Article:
To vacate an award on the basis of irrationality, a party must show that there was "no proof whatever to justify the award" (Matter of Local 342 v Town of Huntington, 52 AD3d 720, 721 [2008] [internal quotation marks and citation omitted]). Here, respondent asserts that, inasmuch as petitioner conceded that respondent was entitled to a monetary credit for the sound attenuation issue and various other deficiencies in the lodge construction, it was irrational for the arbitrator to dismiss its counterclaims and award the entire balance of the contract amount to petitioner. However, the record demonstrates that, although petitioner initially conceded that respondent was entitled to a credit, it withdrew that concession after it was discovered that the tests on the lodge that were performed by respondent's expert witness, and which formed the basis of the expert's opinion, did not comply with the applicable guidelines. Moreover, 12 days into the 14-day hearing, it was discovered that respondent had withheld from evidence nearly 1,000 photographs that were relevant to petitioner's defenses against respondent's counterclaims. The arbitrator determined that respondent's willful withholding of the evidence prejudiced petitioner's defense and that petitioner likely would not have made concessions if the photographs had been properly disclosed by respondent. As a result, the arbitrator granted petitioner's motion to dismiss respondent's counterclaims. Procedural matters, such as this discovery dispute, are left to the sound discretion of the arbitrator and, under the circumstances here, it cannot be said that it was irrational for the arbitrator to dismiss respondent's counterclaims as a result of respondent's belated disclosure of the photographs (see Matter of Sobel [Charles Schwab & Co., Inc.], 37 AD3d 877, 878 [2007]; see also CPLR 3126).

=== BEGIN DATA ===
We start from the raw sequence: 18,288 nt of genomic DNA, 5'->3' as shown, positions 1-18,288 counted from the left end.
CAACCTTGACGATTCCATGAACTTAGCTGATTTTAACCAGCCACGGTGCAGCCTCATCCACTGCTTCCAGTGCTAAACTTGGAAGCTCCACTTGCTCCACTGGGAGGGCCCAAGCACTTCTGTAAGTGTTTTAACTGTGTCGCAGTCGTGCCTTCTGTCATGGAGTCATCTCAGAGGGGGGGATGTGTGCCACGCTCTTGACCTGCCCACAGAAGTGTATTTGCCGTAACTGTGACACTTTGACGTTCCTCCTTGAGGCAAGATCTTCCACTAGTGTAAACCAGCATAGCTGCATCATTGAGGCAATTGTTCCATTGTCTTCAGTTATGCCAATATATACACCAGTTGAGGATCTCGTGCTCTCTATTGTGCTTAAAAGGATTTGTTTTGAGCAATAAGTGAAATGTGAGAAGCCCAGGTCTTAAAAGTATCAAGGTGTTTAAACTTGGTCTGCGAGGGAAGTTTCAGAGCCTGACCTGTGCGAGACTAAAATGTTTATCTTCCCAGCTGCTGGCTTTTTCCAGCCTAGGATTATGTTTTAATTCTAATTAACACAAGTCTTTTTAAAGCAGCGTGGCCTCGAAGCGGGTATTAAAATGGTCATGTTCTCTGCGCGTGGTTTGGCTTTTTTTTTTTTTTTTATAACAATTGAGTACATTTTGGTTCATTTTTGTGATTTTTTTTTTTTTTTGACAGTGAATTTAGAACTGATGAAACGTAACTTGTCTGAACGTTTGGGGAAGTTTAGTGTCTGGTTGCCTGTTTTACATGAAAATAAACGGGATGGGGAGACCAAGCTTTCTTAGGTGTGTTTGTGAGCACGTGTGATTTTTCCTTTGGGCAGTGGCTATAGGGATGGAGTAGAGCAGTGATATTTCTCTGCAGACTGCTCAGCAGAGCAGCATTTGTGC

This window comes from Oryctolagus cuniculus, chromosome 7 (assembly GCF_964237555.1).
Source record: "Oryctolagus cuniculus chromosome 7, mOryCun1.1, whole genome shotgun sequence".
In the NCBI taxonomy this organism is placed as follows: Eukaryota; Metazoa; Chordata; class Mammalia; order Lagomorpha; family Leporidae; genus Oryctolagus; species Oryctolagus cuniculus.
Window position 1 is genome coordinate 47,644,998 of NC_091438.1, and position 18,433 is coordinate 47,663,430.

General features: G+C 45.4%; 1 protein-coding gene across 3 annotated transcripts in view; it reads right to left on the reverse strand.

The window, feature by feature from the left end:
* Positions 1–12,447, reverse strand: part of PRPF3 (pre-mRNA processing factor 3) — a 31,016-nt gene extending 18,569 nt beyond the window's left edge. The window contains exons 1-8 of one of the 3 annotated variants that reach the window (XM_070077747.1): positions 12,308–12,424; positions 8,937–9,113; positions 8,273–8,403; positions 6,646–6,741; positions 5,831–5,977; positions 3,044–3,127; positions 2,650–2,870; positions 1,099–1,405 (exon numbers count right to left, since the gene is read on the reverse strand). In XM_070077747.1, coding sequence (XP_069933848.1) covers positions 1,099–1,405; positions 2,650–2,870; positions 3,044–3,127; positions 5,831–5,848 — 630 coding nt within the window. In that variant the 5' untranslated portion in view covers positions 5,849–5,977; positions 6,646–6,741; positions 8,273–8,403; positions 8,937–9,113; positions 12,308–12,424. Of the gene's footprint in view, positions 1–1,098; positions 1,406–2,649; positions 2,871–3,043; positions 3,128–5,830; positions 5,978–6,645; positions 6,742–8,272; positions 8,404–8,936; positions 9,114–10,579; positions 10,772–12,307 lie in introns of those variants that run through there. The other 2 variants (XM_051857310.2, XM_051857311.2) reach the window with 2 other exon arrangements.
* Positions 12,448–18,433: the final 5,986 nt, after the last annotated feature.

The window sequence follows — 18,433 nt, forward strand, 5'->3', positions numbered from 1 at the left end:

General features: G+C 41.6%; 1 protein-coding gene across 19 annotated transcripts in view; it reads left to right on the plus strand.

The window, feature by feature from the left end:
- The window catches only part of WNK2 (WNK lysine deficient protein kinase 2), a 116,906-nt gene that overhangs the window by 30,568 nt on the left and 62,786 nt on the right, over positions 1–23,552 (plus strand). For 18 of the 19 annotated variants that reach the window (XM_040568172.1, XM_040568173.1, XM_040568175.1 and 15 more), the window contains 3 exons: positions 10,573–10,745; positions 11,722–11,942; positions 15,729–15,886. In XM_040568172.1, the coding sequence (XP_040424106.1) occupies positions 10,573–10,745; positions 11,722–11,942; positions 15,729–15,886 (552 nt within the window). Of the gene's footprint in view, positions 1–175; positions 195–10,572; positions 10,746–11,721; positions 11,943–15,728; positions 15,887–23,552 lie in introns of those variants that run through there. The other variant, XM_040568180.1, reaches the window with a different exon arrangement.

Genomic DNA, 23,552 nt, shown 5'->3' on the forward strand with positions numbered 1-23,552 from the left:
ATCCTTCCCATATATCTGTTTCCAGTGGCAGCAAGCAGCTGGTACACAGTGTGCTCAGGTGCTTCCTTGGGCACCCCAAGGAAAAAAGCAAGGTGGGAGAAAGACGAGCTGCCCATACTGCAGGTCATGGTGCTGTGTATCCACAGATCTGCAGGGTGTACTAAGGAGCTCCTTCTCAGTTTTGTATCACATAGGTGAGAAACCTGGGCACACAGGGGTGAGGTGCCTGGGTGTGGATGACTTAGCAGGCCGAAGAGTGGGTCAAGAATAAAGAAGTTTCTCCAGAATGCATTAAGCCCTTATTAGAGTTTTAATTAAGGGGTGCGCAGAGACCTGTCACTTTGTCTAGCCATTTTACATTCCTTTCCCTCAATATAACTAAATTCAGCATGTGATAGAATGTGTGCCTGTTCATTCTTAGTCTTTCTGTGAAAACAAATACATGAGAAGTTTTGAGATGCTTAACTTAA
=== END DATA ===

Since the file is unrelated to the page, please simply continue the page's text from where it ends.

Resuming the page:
As for respondent's claims regarding the arbitrator's calculation of the balance owed to petitioner, the record reveals that petitioner submitted documentation, which was signed by both parties, that established the final contract price, and respondent's chief financial officer testified as to the amount that respondent had already paid to petitioner. We find nothing irrational about the arbitrator's decision to award petitioner the difference between the two figures. Although respondent claims that, in awarding the full contract balance to petitioner, the arbitrator ignored its proof regarding the sound attenuation problem, the record reflects that the arbitrator specifically determined the "worth [of that evidence] to be de minimus" because the author of respondent's acoustics report was not made available for cross-examination and the expert that respondent did present at the hearing could not explain or defend the methodology used to compile the report. Under these circumstances, it cannot be said that the arbitrator failed to fully consider respondent's evidence (see Matter of Buffalo Teachers Fedn., Inc. v Board of Educ. of City School Dist. of City of Buffalo, 50 AD3d 1503, 1505 [2008], lv denied 11 NY3d 708 [2008]; Matter of Janis v New York State Div. of Hous. & Community Renewal, 271 AD2d 878, 879-880 [2000]).

Finally, respondent contends that the arbitrator's award in petitioner's favor was the result of bias, rather than the evidence. However, as noted by Supreme Court, respondent did not raise the issue of the arbitrator's alleged partiality during the hearing and, thus, waived any challenge thereto (see Douglas Elliman, LLC v Parker Madison Partners, Inc., 45 AD3d 252, 252 [2007]). In any event, respondent's allegations of bias consist solely of claims that the arbitrator unfairly weighed the evidence in petitioner's favor and made credibility assessments against it. These speculative allegations do not provide clear and convincing evidence of bias (see Matter of Cardeon v New York Cent. Mut. Fire Ins. Co., 17 AD3d 1037, 1037 [2005]).

Mercure, Acting P.J., Stein, McCarthy and Egan Jr., JJ., concur.

ORDERED that the order and judgment are affirmed, without costs.


Robert D. Mayberger Clerk of ...